Monday, December 13, 2010

Music Monday: Charles Manson

I’m a sucker for outsider art, and you don’t get much more outsider than Charles Manson.

He was born “no name Maddox” to 16-year-old, unmarried runaway Kathleen Maddox in Cincinnati, Ohio. By the age of 32, he had spent over half of his life in prison or reform schools.

Despite having very little formal education, he scored above average on prison issued IQ tests. He is particularly renowned for his uncanny social engineering skills. He is most famous for having convinced a small group of followers to engage in the Tate/LaBianca murders, which were carried out to spark a panic which Charles Manson hoped would result in a race war.

Manson had met and befriended Dennis Wilson, founding member of the Beach Boys, and recorded numerous songs with him before the murders. After his arrest, Manson released some of these previously recorded works as “Lie: The Love and Terror Cult” to pay for his defense. Manson continued to record music after his imprisonment, but like so many recording artists, his first album was his best.

The Beach Boys recorded their own version of “Cease To Exist” as “Never Learn Not To Love,” without crediting Manson, and bands including Guns ’n Roses and The Lemonheads have also covered Manson’s songs.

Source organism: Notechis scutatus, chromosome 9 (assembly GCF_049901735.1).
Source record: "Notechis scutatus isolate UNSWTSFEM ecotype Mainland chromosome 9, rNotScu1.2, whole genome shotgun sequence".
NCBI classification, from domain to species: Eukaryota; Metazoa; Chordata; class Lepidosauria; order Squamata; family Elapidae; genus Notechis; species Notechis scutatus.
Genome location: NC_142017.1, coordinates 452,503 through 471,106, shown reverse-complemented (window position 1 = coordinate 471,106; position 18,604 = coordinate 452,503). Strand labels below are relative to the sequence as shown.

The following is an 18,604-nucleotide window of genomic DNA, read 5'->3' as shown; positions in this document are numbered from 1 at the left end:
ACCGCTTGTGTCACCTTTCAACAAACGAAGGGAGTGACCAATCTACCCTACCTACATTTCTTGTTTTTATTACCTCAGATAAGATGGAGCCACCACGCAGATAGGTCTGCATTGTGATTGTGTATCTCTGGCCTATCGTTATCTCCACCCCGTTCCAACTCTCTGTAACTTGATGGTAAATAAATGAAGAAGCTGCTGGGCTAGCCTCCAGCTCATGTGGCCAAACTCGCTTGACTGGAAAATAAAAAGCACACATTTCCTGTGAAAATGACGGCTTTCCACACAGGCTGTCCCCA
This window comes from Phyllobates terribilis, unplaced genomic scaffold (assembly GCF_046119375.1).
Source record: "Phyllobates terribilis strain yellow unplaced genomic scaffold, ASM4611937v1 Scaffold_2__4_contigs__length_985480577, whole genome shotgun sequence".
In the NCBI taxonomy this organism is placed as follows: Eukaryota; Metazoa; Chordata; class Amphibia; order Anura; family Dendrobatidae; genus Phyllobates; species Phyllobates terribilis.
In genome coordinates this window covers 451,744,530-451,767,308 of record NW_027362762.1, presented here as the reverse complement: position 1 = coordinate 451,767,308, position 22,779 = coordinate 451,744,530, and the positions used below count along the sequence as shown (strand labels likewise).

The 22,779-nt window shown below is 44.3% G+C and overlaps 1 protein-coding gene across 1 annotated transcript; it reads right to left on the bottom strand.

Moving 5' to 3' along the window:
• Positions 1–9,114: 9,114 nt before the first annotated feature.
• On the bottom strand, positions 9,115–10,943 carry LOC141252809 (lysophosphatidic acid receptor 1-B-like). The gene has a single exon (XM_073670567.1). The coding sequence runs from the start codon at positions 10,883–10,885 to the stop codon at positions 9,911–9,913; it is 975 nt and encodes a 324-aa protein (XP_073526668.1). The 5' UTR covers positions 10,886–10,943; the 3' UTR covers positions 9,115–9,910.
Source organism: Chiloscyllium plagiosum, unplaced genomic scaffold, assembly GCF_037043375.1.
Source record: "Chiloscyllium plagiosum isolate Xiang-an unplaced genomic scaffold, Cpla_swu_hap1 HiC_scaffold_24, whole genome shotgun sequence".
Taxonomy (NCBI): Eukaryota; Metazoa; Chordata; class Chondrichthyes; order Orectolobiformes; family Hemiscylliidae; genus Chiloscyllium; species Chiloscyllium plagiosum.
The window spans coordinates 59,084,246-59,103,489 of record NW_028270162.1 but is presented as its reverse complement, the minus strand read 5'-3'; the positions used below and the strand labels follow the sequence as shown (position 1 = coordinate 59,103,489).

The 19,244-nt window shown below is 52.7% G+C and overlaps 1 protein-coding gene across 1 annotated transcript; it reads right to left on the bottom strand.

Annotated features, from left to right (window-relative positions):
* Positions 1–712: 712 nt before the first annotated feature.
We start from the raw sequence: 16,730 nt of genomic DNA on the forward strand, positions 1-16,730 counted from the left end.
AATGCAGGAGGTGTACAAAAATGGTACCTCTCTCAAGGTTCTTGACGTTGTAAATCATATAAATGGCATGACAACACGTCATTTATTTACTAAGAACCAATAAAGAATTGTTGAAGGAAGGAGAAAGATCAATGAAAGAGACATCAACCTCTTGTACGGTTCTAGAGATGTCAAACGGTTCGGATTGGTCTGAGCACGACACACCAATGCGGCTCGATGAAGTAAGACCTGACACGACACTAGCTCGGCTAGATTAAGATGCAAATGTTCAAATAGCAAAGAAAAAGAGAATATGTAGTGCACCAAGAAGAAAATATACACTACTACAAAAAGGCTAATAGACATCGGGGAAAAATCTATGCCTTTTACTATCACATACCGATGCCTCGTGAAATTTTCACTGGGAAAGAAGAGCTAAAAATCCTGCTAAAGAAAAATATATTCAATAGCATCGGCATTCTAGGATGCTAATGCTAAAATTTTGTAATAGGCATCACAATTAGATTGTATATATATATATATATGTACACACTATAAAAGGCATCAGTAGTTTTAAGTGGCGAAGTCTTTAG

Regardless of what you think of the man, you can’t deny that some of his music is great. Sanity is a highly overrated trait for artists, anyway.


  1. Wow. I am completely taken aback with this. All other considerations aside, the guy was/is talented. So why do I feel guilty enjoying his music(rhetorical)?

  2. Because you're a horrible, awful person for liking it... enjoy hell.

  3. Did you ever read "The Family" by Ed Sanders? Best Manson book ever. You really get the feel of that summer long ago. And I agree that Charlie's music has its good points. People don't want to listen to it, though. Societal conditioning.

  4. No, I haven't read that book, but I haven't read many books in general, not even the ones I've been assigned to read in school. I'm not really book-smart, I'm more internet-smart.


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